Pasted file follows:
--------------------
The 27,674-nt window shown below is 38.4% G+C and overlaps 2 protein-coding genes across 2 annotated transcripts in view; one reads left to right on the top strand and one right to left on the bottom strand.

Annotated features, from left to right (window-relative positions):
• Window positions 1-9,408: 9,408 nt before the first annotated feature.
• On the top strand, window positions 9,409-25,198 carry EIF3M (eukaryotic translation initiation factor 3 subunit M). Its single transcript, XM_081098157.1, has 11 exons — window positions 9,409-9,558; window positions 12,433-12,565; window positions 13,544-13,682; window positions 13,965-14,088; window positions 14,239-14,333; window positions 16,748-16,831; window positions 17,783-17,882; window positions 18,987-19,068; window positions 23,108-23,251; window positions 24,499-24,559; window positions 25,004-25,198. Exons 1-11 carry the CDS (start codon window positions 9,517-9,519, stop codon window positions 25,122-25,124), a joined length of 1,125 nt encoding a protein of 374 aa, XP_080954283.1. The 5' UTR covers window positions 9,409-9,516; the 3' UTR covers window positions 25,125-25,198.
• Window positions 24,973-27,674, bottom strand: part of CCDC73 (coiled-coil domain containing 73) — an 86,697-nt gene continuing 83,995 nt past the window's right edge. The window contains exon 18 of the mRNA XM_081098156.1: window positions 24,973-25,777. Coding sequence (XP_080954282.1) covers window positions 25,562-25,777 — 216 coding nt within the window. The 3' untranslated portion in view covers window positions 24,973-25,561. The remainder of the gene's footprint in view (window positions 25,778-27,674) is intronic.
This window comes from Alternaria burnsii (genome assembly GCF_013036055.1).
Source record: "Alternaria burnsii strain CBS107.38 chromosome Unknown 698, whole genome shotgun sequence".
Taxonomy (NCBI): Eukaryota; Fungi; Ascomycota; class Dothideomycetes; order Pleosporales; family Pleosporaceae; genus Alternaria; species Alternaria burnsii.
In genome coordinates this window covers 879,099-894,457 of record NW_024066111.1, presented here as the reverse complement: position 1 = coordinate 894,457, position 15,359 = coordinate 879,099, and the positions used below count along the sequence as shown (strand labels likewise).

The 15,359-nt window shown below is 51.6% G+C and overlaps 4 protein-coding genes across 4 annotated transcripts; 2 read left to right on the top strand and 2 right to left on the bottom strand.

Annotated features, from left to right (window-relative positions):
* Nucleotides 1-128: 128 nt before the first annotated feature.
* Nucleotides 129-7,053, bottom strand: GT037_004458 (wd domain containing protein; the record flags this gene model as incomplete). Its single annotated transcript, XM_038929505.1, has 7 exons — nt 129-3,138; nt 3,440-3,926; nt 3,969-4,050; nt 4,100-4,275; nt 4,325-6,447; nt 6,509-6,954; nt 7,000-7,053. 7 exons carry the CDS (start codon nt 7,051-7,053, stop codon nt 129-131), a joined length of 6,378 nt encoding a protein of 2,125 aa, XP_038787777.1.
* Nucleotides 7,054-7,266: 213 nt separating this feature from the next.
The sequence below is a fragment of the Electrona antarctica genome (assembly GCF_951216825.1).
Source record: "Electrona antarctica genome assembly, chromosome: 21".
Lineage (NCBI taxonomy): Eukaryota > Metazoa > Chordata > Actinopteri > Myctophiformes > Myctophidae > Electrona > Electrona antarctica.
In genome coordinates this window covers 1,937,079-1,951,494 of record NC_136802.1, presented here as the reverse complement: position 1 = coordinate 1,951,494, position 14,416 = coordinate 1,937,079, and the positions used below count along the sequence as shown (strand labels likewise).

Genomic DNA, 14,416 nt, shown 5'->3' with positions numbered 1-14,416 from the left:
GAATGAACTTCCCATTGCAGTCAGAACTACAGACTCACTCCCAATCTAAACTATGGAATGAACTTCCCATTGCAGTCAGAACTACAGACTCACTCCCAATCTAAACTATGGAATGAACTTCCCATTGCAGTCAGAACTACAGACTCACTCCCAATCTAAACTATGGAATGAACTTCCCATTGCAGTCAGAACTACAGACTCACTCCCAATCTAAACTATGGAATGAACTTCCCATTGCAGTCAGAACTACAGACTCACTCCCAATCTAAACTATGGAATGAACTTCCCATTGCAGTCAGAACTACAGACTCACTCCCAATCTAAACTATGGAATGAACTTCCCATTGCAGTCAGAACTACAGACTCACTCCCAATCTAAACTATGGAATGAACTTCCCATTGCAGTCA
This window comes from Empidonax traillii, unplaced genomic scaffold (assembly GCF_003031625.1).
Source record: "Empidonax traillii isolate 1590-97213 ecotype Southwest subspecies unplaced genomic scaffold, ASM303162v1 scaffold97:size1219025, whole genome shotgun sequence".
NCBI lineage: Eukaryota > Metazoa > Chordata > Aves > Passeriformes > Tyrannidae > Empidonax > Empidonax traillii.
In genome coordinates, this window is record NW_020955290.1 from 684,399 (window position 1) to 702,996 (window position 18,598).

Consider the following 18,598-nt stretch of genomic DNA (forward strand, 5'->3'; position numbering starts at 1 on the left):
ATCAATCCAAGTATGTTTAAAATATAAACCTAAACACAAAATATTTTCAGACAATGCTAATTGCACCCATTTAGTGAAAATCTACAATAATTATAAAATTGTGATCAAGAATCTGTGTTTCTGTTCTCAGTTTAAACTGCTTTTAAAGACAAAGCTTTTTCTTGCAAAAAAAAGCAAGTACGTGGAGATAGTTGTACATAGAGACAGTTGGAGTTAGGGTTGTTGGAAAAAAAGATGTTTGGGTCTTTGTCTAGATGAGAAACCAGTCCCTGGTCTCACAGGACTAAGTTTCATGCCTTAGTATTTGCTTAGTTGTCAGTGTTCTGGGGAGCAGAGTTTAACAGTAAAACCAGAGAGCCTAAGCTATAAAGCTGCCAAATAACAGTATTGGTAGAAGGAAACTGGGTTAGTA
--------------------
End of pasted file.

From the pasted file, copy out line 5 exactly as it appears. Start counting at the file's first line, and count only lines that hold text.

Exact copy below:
• Window positions 24,973-27,674, bottom strand: part of CCDC73 (coiled-coil domain containing 73) — an 86,697-nt gene continuing 83,995 nt past the window's right edge. The window contains exon 18 of the mRNA XM_081098156.1: window positions 24,973-25,777. Coding sequence (XP_080954282.1) covers window positions 25,562-25,777 — 216 coding nt within the window. The 3' untranslated portion in view covers window positions 24,973-25,561. The remainder of the gene's footprint in view (window positions 25,778-27,674) is intronic.